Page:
Friday, July 13, 2007

What Time It Is Today

I went back for the funeral.

Since I knew I was not coming home in between the viewing and the funeral proper, I worked Wednesday, getting as much done as I could before I went home to pack and drive. Darling Man and Zboy stayed home for this one.

I left a little later than I intended. So I was a little late to the viewing.

In my life, I've only been to a few open-casket services. The first one was back when I lived in Oklahoma. A friend of mine had died of cancer. I visited her in the hospital regularly and painted her nails, which was the one thing, physically that she was very proud of. When her nails started looking bad, I would give her a manicure once a week. I always brought a lot of different colors so she could choose according to her whim. When she died, she was wearing mauve polish and they chose her dress according to her nail color. It as a bit of a shock, as I wasn't expecting an open casket, but as we spent time around her, it became a little more normal-feeling. My second one was when my cousin's grandmother died. One got the feeling that she was pretending so she could hear all the gossip that was swirling around as people visited during the viewing. She used to LOVE gossip.

This one was different... and the same. For one thing, neither MySmile nor Mac (again, blog or made-up names for some semblance of privacy) had been sick. Neither were elderly or infirm. Even though I knew it was a viewing/wake/laying-in, seeing them both in repose was unsettling. But again, as time passed in their presence, it began to feel a little normal. They were just the shells that were left behind. The priest who would conduct the funeral the following day did a small service, and afterwards, we lined up to hug the immediate family and view MySmile and Mac up close. She was beautiful. He was handsome.

But as I gazed upon their quiet countenances, I saw that no one was home anymore. The people who were MySmile and Mac were long gone and this was what was left. They were lovely - but they were just shells on satin pillows.

Some people have very strong feelings about open and closed caskets. My mother hates open caskets. Her grandmother had one when she died and Mom was young. She said that it was years before she could remember her grandmother in anyway other than lying in that box. But to me, it puts the period on the sentence of a life. It's a visual verification that indeed, the souls that you love have left and what is being buried or cremated really is just a shell, now discarded. Somehow, when you don't have that, there's always a feeling that your loved one has gone on a trip and will return... that they're out there somewhere, but not with you. So perhaps, for a young person, it is not appropriate. Their son did not attend either the viewing or the funeral. He stayed home with his little cousin and they played. Too young for this awful knowledge that Mom and Dad are truly gone. Too young to have seen it all unfold before him on a sunny vacation day. It will haunt his dreams enough in his life without having to see them lying in their caskets.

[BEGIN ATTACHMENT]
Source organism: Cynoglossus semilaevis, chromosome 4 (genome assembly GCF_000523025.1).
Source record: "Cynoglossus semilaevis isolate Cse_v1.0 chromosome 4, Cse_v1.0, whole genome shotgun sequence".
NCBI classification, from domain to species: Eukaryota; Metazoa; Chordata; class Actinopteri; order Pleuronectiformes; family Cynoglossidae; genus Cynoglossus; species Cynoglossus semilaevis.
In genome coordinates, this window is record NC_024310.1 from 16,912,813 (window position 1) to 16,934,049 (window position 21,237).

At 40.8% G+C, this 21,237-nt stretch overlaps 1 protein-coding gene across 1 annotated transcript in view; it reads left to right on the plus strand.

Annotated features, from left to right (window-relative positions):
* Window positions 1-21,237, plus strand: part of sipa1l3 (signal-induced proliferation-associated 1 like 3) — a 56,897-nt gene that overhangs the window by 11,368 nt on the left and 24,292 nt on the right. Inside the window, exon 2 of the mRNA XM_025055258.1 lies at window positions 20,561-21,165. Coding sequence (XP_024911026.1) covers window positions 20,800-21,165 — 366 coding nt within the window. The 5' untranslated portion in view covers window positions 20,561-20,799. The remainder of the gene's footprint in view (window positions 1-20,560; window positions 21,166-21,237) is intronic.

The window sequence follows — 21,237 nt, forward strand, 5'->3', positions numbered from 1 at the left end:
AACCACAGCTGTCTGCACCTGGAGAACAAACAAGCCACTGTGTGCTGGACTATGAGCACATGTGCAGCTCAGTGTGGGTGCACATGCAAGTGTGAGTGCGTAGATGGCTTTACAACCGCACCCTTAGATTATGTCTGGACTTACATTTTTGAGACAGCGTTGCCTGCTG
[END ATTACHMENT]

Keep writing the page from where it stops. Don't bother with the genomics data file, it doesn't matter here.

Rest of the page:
There were many hugs, many tears. How her parents, his father, the brother and sisters could function at all was beyond me. Swollen eyes, red noses, shaky voices. Lots of pain. Afterwards, we gathered out in the lobby like some odd cocktail party without drinks and caught up on the missing years in short, hushed, abbreviated sentences. Uncle T and his wife drove the two hours out and drove home again, only to return the following day for the funeral. My brothers Jerry and Matt also drove out and would drive home again, but not before we found some food.

DotnFL and Cafengocmy (MySmile's parents) were meeting late-arriving family members at a Waffle Shoppe and invited my brothers and me to come along. On a Wednesday night, it was short-staffed. We bussed our own table and sat down. While at the funeral home, I'd been searching for Advil - I had a whopper of a sinus headache. Just before he left, Uncle T stuffed a kleenex in my hand, so at the restaurant, I pulled it out and opened it. Nestled in the folds were two elongated green pills. It's been a long time since someone slipped me drugs in a kleenex - these drugs turned out to be Tylenol Sinus. Perfect! I would wait to take them though... wouldn't want to fall asleep driving back to my hotel. So the brothers and I sat in a booth right next to the rest of the family and we talked and laughed and traded stories before separating into the night. Jerry and Matt headed back home. Both had to work the next day. I drove back to my hotel, took my little green pills and conked out for what seemed like 5 minutes but turned out to be about 10 hours.

My hotel room was something else. It seemed normal enough on the surface...


But when you opened the bathroom door, you saw this: